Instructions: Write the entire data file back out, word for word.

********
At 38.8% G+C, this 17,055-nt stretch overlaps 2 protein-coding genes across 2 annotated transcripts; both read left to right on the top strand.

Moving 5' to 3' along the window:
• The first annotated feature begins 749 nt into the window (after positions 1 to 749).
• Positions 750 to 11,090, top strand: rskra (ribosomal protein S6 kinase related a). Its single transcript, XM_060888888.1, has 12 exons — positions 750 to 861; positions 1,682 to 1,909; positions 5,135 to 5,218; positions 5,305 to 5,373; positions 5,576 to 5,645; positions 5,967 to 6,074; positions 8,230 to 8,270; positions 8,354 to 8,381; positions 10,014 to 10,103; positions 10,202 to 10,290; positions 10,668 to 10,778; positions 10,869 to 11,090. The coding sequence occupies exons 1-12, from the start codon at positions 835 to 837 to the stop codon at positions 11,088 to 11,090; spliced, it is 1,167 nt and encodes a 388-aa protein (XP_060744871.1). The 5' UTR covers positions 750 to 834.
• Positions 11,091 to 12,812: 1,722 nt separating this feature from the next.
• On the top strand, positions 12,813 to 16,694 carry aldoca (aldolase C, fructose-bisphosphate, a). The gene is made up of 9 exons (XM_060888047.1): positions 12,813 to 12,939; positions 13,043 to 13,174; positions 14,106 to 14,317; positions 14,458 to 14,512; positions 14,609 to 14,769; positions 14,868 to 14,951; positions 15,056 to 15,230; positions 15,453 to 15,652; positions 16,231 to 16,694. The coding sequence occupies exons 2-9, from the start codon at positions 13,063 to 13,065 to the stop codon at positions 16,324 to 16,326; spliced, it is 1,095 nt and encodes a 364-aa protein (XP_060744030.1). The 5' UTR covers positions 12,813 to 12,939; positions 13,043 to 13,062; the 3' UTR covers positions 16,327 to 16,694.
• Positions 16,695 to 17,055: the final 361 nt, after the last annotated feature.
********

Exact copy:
At 38.8% G+C, this 17,055-nt stretch overlaps 2 protein-coding genes across 2 annotated transcripts; both read left to right on the top strand.

Moving 5' to 3' along the window:
• The first annotated feature begins 749 nt into the window (after positions 1 to 749).
• Positions 750 to 11,090, top strand: rskra (ribosomal protein S6 kinase related a). Its single transcript, XM_060888888.1, has 12 exons — positions 750 to 861; positions 1,682 to 1,909; positions 5,135 to 5,218; positions 5,305 to 5,373; positions 5,576 to 5,645; positions 5,967 to 6,074; positions 8,230 to 8,270; positions 8,354 to 8,381; positions 10,014 to 10,103; positions 10,202 to 10,290; positions 10,668 to 10,778; positions 10,869 to 11,090. The coding sequence occupies exons 1-12, from the start codon at positions 835 to 837 to the stop codon at positions 11,088 to 11,090; spliced, it is 1,167 nt and encodes a 388-aa protein (XP_060744871.1). The 5' UTR covers positions 750 to 834.
• Positions 11,091 to 12,812: 1,722 nt separating this feature from the next.
• On the top strand, positions 12,813 to 16,694 carry aldoca (aldolase C, fructose-bisphosphate, a). The gene is made up of 9 exons (XM_060888047.1): positions 12,813 to 12,939; positions 13,043 to 13,174; positions 14,106 to 14,317; positions 14,458 to 14,512; positions 14,609 to 14,769; positions 14,868 to 14,951; positions 15,056 to 15,230; positions 15,453 to 15,652; positions 16,231 to 16,694. The coding sequence occupies exons 2-9, from the start codon at positions 13,063 to 13,065 to the stop codon at positions 16,324 to 16,326; spliced, it is 1,095 nt and encodes a 364-aa protein (XP_060744030.1). The 5' UTR covers positions 12,813 to 12,939; positions 13,043 to 13,062; the 3' UTR covers positions 16,327 to 16,694.
• Positions 16,695 to 17,055: the final 361 nt, after the last annotated feature.